Worry also interferes with worship. Do I believe God cares about all the little details in my life? Absolutely, without a shadow of doubt. Do I also believe that He is way bigger than the  details? Absolutely, without a shadow of doubt. Worry is like making a to-do list for God. “I need _____, _____, and ______ dealt with and while you’re at it, could you please take care of _____ and _____, as well? Thanks.” That has been the majority of my approach to Him lately.

Worship puts everything in perspective. Worship is that part where I step back, lay my concerns aside, and just wonder at the splendor of creation, the unfathomable depth of grace, and the limitless reach of love.

When I think about Him that way, I feel kind of silly complaining about… all of it. And when I think about silence in terms of worship, it all comes together. Be still and know: be silent and learn.

Alright, Lord. I see where you’re going with that. Well-played, sir.

I’m going to go enjoy the sounds of crickets chirping now, thanks.

Enough

I’ve clicked through a lot of blog links on Twitter in the past few weeks. Especially the ones that seem geared towards feeling overwhelmed, making big decisions, or being a single parent. I’ve been struggling with writing and just wanted some direction, a filter to make all this nonsense in my mind coalesce into a cohesive post. A flint stone to throw myself at until I spark. I have 8 unfinished drafts in my queue. Not joking. This is the ninth attempt at saying what I’ve been agonizing over for two weeks.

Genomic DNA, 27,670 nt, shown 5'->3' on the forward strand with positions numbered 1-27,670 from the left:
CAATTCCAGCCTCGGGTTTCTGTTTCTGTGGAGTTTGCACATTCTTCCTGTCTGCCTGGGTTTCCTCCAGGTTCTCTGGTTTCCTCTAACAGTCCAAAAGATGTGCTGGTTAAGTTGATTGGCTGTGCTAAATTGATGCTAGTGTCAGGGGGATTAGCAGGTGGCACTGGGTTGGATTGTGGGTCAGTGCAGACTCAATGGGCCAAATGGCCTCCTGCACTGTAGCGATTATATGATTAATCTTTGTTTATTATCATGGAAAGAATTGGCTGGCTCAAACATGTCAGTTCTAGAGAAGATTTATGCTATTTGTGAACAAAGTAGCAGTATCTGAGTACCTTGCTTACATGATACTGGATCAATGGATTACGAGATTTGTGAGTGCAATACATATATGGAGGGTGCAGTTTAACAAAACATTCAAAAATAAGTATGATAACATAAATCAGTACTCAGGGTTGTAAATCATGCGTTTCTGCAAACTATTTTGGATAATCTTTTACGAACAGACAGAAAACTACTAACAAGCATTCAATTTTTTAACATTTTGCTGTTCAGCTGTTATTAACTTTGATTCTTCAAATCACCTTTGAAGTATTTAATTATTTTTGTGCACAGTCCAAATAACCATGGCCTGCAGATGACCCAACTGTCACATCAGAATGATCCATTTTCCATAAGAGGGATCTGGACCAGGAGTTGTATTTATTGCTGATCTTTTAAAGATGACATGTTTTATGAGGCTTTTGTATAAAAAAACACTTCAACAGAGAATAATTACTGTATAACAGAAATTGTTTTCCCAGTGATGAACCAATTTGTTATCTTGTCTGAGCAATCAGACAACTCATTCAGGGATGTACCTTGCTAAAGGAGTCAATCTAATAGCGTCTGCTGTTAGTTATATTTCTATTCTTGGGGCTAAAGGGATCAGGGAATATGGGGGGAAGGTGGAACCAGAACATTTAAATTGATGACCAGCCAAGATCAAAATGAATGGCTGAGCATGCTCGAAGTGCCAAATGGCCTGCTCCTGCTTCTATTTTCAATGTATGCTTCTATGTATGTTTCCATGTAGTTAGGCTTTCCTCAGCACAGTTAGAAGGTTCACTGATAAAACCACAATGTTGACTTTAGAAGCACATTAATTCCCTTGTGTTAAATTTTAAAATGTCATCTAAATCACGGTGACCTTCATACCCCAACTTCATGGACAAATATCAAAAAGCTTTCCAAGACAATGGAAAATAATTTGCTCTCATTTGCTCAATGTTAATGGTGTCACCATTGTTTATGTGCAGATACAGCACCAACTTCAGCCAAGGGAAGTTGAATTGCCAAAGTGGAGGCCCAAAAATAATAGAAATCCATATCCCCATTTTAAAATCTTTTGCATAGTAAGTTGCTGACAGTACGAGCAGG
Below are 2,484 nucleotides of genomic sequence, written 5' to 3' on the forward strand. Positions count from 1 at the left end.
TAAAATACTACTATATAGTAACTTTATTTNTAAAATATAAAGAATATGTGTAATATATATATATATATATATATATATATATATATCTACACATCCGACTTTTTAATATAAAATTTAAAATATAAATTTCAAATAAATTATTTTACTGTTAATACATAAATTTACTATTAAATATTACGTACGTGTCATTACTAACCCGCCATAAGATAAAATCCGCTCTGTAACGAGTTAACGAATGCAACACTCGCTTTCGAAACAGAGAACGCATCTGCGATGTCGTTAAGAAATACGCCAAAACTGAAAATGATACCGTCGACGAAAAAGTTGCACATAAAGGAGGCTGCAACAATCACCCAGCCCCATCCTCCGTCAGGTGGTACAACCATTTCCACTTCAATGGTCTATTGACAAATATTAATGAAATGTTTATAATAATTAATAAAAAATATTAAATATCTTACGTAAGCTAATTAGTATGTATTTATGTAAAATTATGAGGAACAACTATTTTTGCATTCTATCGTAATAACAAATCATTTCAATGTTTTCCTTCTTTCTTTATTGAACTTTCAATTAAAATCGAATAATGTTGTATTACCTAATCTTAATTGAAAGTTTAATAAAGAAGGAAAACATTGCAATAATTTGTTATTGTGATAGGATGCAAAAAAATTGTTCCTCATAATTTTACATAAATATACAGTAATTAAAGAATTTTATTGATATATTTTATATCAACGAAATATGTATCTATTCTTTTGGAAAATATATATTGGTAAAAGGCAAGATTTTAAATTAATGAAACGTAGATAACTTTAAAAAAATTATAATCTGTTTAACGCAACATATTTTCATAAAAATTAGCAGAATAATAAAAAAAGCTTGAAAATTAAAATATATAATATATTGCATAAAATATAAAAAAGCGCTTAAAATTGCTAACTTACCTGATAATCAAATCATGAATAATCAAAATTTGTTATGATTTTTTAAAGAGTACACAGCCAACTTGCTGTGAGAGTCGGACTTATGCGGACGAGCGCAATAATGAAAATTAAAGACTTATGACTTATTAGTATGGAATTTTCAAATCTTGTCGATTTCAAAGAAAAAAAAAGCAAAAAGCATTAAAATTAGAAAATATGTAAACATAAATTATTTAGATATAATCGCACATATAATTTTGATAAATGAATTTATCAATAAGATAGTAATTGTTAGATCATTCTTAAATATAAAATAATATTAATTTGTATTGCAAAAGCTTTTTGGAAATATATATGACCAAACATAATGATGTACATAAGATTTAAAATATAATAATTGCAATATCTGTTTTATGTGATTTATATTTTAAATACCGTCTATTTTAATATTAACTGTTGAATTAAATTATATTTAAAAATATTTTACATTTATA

The most significant issue in the mix is my career. One day, driving on the highway, I was so struck with an achingly painful certitude that God made me a writer, I started weeping. Not the pretty, romantic kind of weeping, but the ugly hyperventilating, pull-off-the-side-of-the-road kind of weeping. And as much as I know that’s what I was made to do, I am equally struck by the weight of my responsibilities to provide for Eva. I’m not exactly in a position to drop everything and make it happen. It’s not an impossibility, it just can’t happen today. But I desperately wish it could happen today.